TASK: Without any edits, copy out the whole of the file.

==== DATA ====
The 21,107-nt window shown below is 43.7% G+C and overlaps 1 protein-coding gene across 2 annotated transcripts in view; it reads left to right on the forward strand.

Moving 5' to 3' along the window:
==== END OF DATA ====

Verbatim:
The 21,107-nt window shown below is 43.7% G+C and overlaps 1 protein-coding gene across 2 annotated transcripts in view; it reads left to right on the forward strand.

Moving 5' to 3' along the window: